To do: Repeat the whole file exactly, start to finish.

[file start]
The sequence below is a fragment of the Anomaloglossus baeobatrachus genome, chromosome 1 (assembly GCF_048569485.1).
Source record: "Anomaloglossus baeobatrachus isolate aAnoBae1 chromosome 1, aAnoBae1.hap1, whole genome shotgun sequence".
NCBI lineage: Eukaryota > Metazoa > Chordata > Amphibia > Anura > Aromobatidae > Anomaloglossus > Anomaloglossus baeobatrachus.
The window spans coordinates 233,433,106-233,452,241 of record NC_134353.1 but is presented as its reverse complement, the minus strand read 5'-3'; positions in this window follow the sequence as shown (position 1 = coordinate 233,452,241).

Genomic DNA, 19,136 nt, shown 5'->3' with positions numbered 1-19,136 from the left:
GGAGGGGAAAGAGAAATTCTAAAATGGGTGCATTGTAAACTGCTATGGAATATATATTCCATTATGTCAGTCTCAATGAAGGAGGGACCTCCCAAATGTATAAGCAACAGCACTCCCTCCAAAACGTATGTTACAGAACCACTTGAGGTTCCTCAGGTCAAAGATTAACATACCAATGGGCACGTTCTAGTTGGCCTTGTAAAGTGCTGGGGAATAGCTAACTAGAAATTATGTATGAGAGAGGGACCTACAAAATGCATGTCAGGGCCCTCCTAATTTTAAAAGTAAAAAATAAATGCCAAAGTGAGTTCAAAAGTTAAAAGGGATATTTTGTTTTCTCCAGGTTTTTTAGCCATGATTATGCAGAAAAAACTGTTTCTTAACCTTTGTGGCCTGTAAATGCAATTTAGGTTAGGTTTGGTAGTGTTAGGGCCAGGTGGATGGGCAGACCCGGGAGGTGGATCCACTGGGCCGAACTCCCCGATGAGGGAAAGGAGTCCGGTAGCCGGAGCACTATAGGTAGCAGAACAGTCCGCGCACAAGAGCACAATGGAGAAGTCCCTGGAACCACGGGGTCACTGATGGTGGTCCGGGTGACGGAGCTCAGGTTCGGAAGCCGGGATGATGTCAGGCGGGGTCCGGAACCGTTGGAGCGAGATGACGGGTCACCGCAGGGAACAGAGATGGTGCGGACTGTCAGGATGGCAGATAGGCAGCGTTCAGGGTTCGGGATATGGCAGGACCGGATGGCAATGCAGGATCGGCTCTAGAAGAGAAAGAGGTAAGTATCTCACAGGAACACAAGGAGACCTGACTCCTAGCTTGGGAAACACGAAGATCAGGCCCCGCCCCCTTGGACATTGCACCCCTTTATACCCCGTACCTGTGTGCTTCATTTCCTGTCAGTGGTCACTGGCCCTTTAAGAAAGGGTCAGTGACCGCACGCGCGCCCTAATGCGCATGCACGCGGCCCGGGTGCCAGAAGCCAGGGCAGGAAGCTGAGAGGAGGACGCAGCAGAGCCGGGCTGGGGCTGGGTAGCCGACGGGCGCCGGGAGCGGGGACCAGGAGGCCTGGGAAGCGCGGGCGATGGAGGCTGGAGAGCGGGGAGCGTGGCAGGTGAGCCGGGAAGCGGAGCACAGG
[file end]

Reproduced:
The sequence below is a fragment of the Anomaloglossus baeobatrachus genome, chromosome 1 (assembly GCF_048569485.1).
Source record: "Anomaloglossus baeobatrachus isolate aAnoBae1 chromosome 1, aAnoBae1.hap1, whole genome shotgun sequence".
NCBI lineage: Eukaryota > Metazoa > Chordata > Amphibia > Anura > Aromobatidae > Anomaloglossus > Anomaloglossus baeobatrachus.
The window spans coordinates 233,433,106-233,452,241 of record NC_134353.1 but is presented as its reverse complement, the minus strand read 5'-3'; positions in this window follow the sequence as shown (position 1 = coordinate 233,452,241).

Genomic DNA, 19,136 nt, shown 5'->3' with positions numbered 1-19,136 from the left:
GGAGGGGAAAGAGAAATTCTAAAATGGGTGCATTGTAAACTGCTATGGAATATATATTCCATTATGTCAGTCTCAATGAAGGAGGGACCTCCCAAATGTATAAGCAACAGCACTCCCTCCAAAACGTATGTTACAGAACCACTTGAGGTTCCTCAGGTCAAAGATTAACATACCAATGGGCACGTTCTAGTTGGCCTTGTAAAGTGCTGGGGAATAGCTAACTAGAAATTATGTATGAGAGAGGGACCTACAAAATGCATGTCAGGGCCCTCCTAATTTTAAAAGTAAAAAATAAATGCCAAAGTGAGTTCAAAAGTTAAAAGGGATATTTTGTTTTCTCCAGGTTTTTTAGCCATGATTATGCAGAAAAAACTGTTTCTTAACCTTTGTGGCCTGTAAATGCAATTTAGGTTAGGTTTGGTAGTGTTAGGGCCAGGTGGATGGGCAGACCCGGGAGGTGGATCCACTGGGCCGAACTCCCCGATGAGGGAAAGGAGTCCGGTAGCCGGAGCACTATAGGTAGCAGAACAGTCCGCGCACAAGAGCACAATGGAGAAGTCCCTGGAACCACGGGGTCACTGATGGTGGTCCGGGTGACGGAGCTCAGGTTCGGAAGCCGGGATGATGTCAGGCGGGGTCCGGAACCGTTGGAGCGAGATGACGGGTCACCGCAGGGAACAGAGATGGTGCGGACTGTCAGGATGGCAGATAGGCAGCGTTCAGGGTTCGGGATATGGCAGGACCGGATGGCAATGCAGGATCGGCTCTAGAAGAGAAAGAGGTAAGTATCTCACAGGAACACAAGGAGACCTGACTCCTAGCTTGGGAAACACGAAGATCAGGCCCCGCCCCCTTGGACATTGCACCCCTTTATACCCCGTACCTGTGTGCTTCATTTCCTGTCAGTGGTCACTGGCCCTTTAAGAAAGGGTCAGTGACCGCACGCGCGCCCTAATGCGCATGCACGCGGCCCGGGTGCCAGAAGCCAGGGCAGGAAGCTGAGAGGAGGACGCAGCAGAGCCGGGCTGGGGCTGGGTAGCCGACGGGCGCCGGGAGCGGGGACCAGGAGGCCTGGGAAGCGCGGGCGATGGAGGCTGGAGAGCGGGGAGCGTGGCAGGTGAGCCGGGAAGCGGAGCACAGG